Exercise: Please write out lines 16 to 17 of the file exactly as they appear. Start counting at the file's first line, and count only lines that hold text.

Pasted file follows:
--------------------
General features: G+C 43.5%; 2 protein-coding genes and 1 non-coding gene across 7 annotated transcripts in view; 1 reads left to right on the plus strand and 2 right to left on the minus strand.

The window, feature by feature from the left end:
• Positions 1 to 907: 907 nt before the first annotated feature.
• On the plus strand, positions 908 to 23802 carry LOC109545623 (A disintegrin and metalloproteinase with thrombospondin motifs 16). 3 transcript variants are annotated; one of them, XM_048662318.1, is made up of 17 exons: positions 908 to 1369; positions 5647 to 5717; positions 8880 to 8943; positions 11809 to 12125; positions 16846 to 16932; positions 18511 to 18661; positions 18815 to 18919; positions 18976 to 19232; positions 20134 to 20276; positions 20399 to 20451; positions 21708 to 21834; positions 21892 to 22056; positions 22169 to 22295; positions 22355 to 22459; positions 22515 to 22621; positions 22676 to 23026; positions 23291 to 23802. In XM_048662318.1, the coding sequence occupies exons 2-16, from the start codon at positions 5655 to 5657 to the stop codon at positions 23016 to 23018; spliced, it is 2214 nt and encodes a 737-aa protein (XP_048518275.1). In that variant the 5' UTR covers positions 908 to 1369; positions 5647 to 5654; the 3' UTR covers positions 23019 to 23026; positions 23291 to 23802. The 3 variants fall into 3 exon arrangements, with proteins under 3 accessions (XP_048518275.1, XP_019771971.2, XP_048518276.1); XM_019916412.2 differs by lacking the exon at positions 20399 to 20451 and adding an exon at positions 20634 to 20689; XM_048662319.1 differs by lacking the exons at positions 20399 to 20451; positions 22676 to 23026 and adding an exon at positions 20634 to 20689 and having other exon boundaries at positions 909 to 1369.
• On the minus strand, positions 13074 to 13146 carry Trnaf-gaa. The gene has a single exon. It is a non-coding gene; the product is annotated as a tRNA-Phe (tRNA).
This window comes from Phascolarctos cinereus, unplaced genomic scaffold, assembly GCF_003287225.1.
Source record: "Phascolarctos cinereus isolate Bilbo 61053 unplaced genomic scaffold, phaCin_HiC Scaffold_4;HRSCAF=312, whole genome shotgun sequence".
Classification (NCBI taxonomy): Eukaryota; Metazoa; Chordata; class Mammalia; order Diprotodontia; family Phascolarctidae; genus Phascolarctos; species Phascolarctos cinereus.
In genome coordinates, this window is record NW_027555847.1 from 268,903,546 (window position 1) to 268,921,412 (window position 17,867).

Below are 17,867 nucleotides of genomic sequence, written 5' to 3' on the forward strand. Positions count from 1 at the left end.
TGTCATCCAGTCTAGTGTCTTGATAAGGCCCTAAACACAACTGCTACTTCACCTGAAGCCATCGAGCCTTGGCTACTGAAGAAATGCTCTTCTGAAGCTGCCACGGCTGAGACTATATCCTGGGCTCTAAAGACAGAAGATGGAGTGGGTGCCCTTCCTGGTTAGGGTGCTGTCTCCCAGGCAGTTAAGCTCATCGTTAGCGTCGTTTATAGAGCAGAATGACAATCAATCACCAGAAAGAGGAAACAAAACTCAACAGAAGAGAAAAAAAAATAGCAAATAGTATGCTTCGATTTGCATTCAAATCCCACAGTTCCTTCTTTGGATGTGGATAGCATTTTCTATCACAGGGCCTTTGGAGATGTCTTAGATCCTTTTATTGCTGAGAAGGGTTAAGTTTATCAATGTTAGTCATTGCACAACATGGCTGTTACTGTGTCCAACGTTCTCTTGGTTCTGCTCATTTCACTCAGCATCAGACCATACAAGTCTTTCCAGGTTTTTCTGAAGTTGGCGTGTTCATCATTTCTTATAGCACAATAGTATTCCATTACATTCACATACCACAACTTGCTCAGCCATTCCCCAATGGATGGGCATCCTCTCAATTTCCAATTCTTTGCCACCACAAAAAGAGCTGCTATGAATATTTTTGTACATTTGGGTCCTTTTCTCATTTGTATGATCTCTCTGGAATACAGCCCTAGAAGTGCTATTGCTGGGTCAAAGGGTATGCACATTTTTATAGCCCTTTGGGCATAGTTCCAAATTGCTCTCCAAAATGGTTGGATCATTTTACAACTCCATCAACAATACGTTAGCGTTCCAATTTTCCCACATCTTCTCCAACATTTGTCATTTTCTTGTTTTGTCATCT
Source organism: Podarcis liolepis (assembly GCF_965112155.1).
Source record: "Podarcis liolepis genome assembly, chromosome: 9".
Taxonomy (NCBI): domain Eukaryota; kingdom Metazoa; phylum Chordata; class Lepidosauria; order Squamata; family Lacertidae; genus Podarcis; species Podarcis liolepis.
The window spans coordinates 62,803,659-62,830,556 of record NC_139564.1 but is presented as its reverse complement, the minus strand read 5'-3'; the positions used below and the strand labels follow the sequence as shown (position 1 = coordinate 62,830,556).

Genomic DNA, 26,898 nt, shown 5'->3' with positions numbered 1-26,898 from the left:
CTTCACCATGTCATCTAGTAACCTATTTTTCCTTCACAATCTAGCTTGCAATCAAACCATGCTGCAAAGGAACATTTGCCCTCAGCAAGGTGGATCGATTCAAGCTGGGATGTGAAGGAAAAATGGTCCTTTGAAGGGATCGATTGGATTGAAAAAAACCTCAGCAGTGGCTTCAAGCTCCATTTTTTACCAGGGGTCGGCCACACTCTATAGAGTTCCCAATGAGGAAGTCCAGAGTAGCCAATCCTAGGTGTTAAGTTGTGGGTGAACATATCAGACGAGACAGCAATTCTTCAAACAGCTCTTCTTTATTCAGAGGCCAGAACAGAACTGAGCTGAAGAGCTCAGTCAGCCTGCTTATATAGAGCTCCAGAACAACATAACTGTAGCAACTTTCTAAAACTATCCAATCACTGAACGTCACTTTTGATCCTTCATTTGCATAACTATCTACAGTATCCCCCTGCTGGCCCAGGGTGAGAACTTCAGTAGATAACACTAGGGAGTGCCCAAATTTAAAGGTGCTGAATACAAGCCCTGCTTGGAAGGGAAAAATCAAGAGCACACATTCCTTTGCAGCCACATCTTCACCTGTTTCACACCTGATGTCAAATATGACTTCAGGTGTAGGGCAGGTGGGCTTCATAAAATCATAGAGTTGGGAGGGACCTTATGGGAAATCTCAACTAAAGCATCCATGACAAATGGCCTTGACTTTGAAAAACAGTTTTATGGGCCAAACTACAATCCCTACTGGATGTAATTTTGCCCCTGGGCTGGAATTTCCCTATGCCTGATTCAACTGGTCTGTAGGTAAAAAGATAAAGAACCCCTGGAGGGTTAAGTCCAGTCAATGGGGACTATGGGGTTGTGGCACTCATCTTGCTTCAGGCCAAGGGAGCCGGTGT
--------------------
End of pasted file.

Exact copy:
Genomic DNA, 26,898 nt, shown 5'->3' with positions numbered 1-26,898 from the left:
CTTCACCATGTCATCTAGTAACCTATTTTTCCTTCACAATCTAGCTTGCAATCAAACCATGCTGCAAAGGAACATTTGCCCTCAGCAAGGTGGATCGATTCAAGCTGGGATGTGAAGGAAAAATGGTCCTTTGAAGGGATCGATTGGATTGAAAAAAACCTCAGCAGTGGCTTCAAGCTCCATTTTTTACCAGGGGTCGGCCACACTCTATAGAGTTCCCAATGAGGAAGTCCAGAGTAGCCAATCCTAGGTGTTAAGTTGTGGGTGAACATATCAGACGAGACAGCAATTCTTCAAACAGCTCTTCTTTATTCAGAGGCCAGAACAGAACTGAGCTGAAGAGCTCAGTCAGCCTGCTTATATAGAGCTCCAGAACAACATAACTGTAGCAACTTTCTAAAACTATCCAATCACTGAACGTCACTTTTGATCCTTCATTTGCATAACTATCTACAGTATCCCCCTGCTGGCCCAGGGTGAGAACTTCAGTAGATAACACTAGGGAGTGCCCAAATTTAAAGGTGCTGAATACAAGCCCTGCTTGGAAGGGAAAAATCAAGAGCACACATTCCTTTGCAGCCACATCTTCACCTGTTTCACACCTGATGTCAAATATGACTTCAGGTGTAGGGCAGGTGGGCTTCATAAAATCATAGAGTTGGGAGGGACCTTATGGGAAATCTCAACTAAAGCATCCATGACAAATGGCCTTGACTTTGAAAAACAGTTTTATGGGCCAAACTACAATCCCTACTGGATGTAATTTTGCCCCTGGGCTGGAATTTCCCTATGCCTGATTCAACTGGTCTGTAGGTAAAAAGATAAAGAACCCCTGGAGGGTTAAGTCCAGTCAATGGGGACTATGGGGTTGTGGCACTCATCTTGCTTCAGGCCAAGGGAGCCGGTGT